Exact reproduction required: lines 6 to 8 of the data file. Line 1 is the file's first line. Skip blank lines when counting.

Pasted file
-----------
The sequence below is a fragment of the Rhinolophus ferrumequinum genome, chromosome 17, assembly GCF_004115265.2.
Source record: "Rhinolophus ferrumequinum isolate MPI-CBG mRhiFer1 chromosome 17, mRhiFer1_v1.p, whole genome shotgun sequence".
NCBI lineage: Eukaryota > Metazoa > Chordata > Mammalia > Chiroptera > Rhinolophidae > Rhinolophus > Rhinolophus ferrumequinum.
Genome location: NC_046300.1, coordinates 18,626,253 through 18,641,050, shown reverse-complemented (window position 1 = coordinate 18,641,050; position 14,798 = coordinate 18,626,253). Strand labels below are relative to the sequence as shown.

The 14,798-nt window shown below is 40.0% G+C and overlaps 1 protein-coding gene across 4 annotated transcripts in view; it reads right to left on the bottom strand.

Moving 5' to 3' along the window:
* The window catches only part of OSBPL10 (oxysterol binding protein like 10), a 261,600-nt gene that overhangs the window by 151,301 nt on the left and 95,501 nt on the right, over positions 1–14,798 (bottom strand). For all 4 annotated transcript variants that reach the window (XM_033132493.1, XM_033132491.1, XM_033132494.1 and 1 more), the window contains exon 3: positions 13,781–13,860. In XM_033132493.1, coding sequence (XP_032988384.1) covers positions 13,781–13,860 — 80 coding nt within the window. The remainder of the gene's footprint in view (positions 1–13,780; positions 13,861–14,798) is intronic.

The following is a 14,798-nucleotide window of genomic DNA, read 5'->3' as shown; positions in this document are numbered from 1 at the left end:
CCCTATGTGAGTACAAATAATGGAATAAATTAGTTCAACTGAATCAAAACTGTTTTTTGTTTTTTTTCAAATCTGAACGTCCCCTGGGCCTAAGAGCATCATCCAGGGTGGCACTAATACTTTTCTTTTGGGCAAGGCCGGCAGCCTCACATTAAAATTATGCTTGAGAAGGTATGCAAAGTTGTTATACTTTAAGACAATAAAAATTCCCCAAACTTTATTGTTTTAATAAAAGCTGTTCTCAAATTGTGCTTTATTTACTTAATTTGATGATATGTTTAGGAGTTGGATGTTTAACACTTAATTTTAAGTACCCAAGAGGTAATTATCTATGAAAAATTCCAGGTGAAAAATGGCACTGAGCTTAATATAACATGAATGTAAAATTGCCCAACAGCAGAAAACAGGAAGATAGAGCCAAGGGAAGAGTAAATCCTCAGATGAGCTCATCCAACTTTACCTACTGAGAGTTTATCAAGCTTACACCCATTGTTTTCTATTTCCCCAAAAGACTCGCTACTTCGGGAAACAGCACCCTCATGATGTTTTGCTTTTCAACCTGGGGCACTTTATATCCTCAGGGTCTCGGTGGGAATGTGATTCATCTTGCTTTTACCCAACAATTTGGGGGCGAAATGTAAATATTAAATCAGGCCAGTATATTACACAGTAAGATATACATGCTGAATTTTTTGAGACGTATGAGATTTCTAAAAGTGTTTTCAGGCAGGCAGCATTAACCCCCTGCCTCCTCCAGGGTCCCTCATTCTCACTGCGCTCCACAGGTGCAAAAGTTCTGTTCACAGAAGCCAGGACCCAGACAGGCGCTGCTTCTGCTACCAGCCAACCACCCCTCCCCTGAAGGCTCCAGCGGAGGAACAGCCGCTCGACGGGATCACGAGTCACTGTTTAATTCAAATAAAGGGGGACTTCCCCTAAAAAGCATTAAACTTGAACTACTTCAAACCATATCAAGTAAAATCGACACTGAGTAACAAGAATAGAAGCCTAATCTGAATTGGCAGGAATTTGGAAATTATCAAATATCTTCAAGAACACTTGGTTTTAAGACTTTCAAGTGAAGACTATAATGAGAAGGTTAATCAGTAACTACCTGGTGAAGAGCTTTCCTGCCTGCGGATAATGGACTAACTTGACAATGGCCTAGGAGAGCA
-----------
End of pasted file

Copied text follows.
Moving 5' to 3' along the window:
* The window catches only part of OSBPL10 (oxysterol binding protein like 10), a 261,600-nt gene that overhangs the window by 151,301 nt on the left and 95,501 nt on the right, over positions 1–14,798 (bottom strand). For all 4 annotated transcript variants that reach the window (XM_033132493.1, XM_033132491.1, XM_033132494.1 and 1 more), the window contains exon 3: positions 13,781–13,860. In XM_033132493.1, coding sequence (XP_032988384.1) covers positions 13,781–13,860 — 80 coding nt within the window. The remainder of the gene's footprint in view (positions 1–13,780; positions 13,861–14,798) is intronic.

The following is a 14,798-nucleotide window of genomic DNA, read 5'->3' as shown; positions in this document are numbered from 1 at the left end: